INDIANAPOLIS – Hours remain between Indiana voters and the next Republican to take on Democratic Sen. Joe Donnelly in November.
Early voting ends at noon statewide Monday.
Polls will be open from 6 a.m. to 6 p.m. Tuesday, Election Day.
CBS4 will have special election night coverage Tuesday with a live webcast beginning at 7 p.m.
“People are coming down to the clerk’s office every day and casting their ballot early,” Myla Eldridge said, the Marion County clerk.
Marion County election officials reported its latest data Sunday evening, saying in-person early voting is up from both the primaries in 2014 and 2010.
The Republican candidates for U.S. Senate are preparing a final campaign blitz Monday.
Former state lawmaker Mike Braun, Rep. Luke Messer and Rep. Todd Rokita have all scheduled campaign stops in key parts of the state.
Braun is expected to vote Monday before the noon deadline and make stops in Carmel, Zionsville and Noblesville.
“I think we’re leading the race and I think whoever is undecided will probably fall in line,” he said.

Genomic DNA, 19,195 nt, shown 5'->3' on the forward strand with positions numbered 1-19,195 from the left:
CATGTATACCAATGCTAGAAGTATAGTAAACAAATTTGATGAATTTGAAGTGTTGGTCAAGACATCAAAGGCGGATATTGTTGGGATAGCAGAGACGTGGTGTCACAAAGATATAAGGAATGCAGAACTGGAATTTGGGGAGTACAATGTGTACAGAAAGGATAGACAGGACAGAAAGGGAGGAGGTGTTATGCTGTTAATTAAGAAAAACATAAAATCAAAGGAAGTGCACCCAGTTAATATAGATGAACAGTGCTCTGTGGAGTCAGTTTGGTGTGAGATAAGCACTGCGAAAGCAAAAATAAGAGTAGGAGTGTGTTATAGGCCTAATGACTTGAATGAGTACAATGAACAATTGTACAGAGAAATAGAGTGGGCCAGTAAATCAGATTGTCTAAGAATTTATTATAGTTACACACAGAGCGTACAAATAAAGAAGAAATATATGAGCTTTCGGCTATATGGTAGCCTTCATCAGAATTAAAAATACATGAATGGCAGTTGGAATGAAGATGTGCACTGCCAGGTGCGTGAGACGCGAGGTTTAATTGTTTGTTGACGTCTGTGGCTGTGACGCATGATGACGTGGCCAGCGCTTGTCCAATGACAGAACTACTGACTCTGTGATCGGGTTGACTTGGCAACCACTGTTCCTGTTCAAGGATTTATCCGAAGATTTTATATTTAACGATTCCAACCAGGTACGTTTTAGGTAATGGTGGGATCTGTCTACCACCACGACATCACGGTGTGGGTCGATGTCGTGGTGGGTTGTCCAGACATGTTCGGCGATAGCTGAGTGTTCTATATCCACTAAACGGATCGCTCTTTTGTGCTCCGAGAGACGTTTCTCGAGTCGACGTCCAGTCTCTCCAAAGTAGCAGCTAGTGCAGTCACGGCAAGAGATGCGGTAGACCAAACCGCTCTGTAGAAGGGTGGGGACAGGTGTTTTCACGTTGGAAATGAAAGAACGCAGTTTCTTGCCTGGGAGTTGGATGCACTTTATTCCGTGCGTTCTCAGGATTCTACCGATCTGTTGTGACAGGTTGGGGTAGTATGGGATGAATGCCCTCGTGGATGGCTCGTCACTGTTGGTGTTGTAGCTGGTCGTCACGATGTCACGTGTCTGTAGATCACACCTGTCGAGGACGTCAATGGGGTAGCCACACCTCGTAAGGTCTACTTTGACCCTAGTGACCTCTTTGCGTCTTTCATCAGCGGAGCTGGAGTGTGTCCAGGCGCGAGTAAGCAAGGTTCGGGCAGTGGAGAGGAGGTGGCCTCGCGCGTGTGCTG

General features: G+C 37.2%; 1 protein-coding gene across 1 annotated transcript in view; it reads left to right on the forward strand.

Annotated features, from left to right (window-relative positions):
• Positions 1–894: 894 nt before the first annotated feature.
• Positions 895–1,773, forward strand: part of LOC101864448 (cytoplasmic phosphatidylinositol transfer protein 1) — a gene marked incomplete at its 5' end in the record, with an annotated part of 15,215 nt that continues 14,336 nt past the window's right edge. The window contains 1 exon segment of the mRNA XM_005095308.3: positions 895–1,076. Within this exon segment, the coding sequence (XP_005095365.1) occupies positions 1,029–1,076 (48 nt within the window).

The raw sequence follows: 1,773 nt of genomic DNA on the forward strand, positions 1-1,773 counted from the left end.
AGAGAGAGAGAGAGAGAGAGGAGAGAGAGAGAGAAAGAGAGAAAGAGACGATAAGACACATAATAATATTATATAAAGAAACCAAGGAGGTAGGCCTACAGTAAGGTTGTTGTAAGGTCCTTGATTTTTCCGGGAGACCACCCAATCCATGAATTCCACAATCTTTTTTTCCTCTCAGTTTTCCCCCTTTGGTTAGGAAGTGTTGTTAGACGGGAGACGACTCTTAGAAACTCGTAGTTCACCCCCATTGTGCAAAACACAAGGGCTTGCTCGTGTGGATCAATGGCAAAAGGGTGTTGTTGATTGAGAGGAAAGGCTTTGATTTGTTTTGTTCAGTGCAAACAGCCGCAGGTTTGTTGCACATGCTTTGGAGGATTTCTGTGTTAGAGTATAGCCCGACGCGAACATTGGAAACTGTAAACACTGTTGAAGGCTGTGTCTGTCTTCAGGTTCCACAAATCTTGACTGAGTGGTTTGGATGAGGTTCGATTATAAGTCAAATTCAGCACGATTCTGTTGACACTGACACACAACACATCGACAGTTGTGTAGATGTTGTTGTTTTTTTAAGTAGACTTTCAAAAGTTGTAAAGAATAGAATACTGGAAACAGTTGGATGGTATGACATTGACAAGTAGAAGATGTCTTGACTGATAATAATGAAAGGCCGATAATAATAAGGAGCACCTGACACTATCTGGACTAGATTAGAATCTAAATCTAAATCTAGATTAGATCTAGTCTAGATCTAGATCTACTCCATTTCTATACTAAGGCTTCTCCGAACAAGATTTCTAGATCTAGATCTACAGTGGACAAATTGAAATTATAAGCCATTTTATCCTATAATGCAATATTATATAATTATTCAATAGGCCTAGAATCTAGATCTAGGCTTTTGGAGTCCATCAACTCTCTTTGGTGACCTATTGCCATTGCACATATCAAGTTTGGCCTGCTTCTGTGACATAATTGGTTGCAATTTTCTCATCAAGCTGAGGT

Messer, who campaigned with Rep. Susan Brooks in Central Indiana over the weekend, is expected in Terre Haute, Evansville and New Albany.
“This is going to be a close race,” he said. “And we’re going to keep working through the finish line, but it’s leaning our way.”
Rokita will hold get-out-the-vote events in Fort Wayne, South Bend, Indianapolis, Sellersburg and Evansville.
“We gotta get to the polls,” he said. “They know Todd Rokita. They know me to be the conservative that’s a fighter.”
To further the pressure, the Trump campaign announced Sunday a joint rally now featuring President Trump and Vice President Mike Pence Thursday evening in Elkhart.
The event, originally slated South Bend with the president, was moved to “accommodate more Hoosiers,” according to a release sent by the campaign.
“President Trump will also use the rally to remind voters of their unique opportunity to support his America First agenda with an expanded GOP majority in the Senate mid-term elections this fall by replacing Senator Joe Donnelly with our GOP nominee,” Michael Glassner said, the COO of the campaign.
For his part, Donnelly is expected to greet early voters in Indianapolis Monday as well.
“Indiana is very important in the battle for control of the U.S. Senate,” Geoffrey Skelley said, assistant editor of Sabato’s Crystal Ball at the University of Virginia’s Center for Politics. “For Democrats to have any shot of winning back the Senate, and any change of party control in one of the two chambers in Congress, Indiana is a seat Democrats have to hold onto.”